Coal miners in Tkibuli began strike to demand improvement of working conditions in the mine, which saw three explosions over the past year leaving nine miners dead and ten injured, it was reported on February 2.

Coal mine in Tkibuli in western region of Imereti is operated by Saknakhshiri, a daughter company of Georgian Industrial Group, a conglomerate founded by lawmaker from the ruling party, Davit Bezhuashvili – a brother of Gela Bezhuashvili, chief of the Georgian intelligence service.

The strike, spearheaded by Metallurgical, Mining and Chemical Industry Workers’ Trade Union, follows a two-hour “warning strike” by miners on January 31, when the union released a lengthy list of demands on which it was calling on Saknakhshiri management to start talks.

Demands, as listed in the statement of the union, include “permanent employment contracts” with miners; pay rise in line with inflation over the past three years; repaying of bank loans and credits of those miners who have died or injured as a result of three blasts in 2010 and 2011; improvement of working conditions through providing modern safety systems, as well as new protective workwear and equipment for miners; new pay rates for extra time work or during night-time working; paid 40-day-per-year vacation leave; introduction of pension and compensation systems for the families of miners who have died or injured during the work. The list of demands also include call for allowing representative of miners’ trade union to participate in investigation of incidents in the coal mine, which resulted into death of miners.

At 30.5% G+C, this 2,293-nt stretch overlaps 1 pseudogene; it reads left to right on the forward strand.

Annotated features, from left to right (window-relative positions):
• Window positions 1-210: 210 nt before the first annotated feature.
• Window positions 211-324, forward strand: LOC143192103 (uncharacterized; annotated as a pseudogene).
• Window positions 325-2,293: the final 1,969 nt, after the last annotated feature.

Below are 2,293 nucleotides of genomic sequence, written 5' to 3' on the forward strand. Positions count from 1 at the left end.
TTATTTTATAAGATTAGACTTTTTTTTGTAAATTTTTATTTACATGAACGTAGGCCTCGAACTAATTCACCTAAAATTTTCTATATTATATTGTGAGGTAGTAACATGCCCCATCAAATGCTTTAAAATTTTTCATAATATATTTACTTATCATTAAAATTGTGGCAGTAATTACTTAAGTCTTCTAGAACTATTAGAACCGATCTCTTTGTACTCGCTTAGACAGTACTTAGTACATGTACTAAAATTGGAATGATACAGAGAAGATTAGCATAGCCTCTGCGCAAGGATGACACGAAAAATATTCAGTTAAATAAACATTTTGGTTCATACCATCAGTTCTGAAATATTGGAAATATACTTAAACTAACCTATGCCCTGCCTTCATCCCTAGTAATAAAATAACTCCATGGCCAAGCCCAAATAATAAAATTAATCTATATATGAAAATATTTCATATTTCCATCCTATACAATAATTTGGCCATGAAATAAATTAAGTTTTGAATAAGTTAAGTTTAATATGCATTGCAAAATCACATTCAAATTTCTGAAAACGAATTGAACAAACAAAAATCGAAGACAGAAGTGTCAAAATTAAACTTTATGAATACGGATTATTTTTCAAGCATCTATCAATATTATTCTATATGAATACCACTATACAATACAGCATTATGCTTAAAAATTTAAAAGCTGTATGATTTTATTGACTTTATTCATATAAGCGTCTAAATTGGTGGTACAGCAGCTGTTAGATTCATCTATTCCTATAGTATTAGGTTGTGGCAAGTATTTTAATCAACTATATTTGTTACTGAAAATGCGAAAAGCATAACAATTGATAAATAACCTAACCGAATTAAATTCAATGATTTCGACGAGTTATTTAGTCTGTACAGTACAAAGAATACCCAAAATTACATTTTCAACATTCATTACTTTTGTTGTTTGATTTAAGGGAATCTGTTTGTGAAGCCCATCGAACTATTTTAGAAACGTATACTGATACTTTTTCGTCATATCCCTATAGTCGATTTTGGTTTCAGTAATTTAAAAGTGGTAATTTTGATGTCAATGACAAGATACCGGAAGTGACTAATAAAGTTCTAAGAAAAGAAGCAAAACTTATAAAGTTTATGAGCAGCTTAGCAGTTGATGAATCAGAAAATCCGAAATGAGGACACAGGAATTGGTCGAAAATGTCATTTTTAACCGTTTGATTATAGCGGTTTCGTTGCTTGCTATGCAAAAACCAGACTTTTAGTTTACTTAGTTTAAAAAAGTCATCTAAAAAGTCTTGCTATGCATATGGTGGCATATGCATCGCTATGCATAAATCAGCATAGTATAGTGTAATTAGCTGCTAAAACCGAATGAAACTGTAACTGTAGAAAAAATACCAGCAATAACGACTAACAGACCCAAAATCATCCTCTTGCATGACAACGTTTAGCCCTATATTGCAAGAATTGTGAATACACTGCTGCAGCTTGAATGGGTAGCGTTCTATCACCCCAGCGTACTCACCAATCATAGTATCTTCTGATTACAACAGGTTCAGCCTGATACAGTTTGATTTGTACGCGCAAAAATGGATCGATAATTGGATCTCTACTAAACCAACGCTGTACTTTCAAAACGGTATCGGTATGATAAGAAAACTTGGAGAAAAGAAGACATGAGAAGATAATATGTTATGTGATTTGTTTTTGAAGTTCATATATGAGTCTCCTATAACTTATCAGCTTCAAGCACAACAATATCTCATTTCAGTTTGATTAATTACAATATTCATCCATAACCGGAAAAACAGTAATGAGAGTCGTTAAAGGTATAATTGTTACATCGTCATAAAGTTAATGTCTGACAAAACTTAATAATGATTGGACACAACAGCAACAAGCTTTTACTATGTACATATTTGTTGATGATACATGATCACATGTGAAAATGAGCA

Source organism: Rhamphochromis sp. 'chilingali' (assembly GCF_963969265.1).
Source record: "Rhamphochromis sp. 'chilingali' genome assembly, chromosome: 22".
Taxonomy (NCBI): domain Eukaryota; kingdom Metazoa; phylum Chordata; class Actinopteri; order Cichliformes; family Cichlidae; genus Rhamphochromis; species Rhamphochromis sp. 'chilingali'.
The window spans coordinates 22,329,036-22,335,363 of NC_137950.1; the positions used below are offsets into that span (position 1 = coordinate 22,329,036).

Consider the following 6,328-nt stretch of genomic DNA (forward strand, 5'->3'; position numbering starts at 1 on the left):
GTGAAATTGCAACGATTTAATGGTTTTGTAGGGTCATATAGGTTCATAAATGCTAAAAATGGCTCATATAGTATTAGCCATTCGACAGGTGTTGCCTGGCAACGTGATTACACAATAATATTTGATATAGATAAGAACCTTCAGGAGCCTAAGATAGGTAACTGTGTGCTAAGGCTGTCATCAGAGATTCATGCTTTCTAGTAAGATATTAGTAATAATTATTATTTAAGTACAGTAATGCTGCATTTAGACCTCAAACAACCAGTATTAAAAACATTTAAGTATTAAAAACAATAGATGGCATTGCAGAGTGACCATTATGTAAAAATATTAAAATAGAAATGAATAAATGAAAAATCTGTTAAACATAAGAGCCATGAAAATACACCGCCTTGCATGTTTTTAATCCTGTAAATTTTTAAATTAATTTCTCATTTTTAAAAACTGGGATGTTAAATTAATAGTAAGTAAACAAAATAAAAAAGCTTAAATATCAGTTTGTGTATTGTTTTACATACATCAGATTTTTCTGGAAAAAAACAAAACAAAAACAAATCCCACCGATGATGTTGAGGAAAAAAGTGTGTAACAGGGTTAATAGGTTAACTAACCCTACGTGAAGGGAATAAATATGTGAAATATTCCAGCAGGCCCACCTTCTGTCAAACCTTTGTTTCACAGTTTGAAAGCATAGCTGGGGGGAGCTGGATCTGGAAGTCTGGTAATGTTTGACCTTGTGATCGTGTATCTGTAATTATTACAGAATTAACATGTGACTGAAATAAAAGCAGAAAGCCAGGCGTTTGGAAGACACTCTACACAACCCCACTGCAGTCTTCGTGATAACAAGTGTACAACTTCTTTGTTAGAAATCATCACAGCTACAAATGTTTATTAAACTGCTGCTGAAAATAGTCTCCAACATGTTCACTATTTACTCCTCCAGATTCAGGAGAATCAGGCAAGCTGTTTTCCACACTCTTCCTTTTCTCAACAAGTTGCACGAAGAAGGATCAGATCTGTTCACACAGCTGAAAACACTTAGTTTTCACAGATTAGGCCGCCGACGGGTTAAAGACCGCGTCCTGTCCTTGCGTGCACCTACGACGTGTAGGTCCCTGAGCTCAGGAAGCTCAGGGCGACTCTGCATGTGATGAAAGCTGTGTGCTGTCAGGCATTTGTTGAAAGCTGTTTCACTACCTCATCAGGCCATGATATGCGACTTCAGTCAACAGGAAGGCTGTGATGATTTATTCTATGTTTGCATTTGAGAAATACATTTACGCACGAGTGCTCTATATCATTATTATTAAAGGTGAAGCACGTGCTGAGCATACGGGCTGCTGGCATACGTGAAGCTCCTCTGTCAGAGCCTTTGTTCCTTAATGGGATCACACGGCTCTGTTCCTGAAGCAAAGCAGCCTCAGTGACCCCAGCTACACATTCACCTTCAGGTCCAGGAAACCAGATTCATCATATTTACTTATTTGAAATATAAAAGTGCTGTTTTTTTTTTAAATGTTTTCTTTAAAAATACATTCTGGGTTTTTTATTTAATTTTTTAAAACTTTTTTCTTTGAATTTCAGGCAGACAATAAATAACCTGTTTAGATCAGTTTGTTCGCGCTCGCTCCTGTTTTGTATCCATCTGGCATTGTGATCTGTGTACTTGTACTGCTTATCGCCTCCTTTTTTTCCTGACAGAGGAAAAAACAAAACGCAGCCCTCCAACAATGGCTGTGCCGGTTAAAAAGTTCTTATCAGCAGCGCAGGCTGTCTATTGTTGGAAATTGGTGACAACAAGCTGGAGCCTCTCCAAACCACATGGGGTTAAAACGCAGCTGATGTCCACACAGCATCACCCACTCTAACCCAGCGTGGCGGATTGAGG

Zaza Gordeziani, a senior manager from the Georgian Industrial Group, which owns mine operator company, told news agency, InterPressNews, that the trade unions were misguiding and misleading miners inciting them to start the strike. He also said that payment scheme of workers had already been revised in line with the inflation.

In a letter sent to President Saakashvili on January 27, the miners’ trade union complained that its calls for the mine operator company to engage in dialogue over improvement of working conditions was left unheeded by the Tkibuli coal mine management. According to the letter families of those nine miners who had died as a result of three separate explosions in 2010 and January, 2011 were providing with funds to cover funeral expenses, but were left without further compensation for loss of breadwinner. It also said that those ten miners who were injured were still unable to get back to work and their families also remained in grave social conditions.

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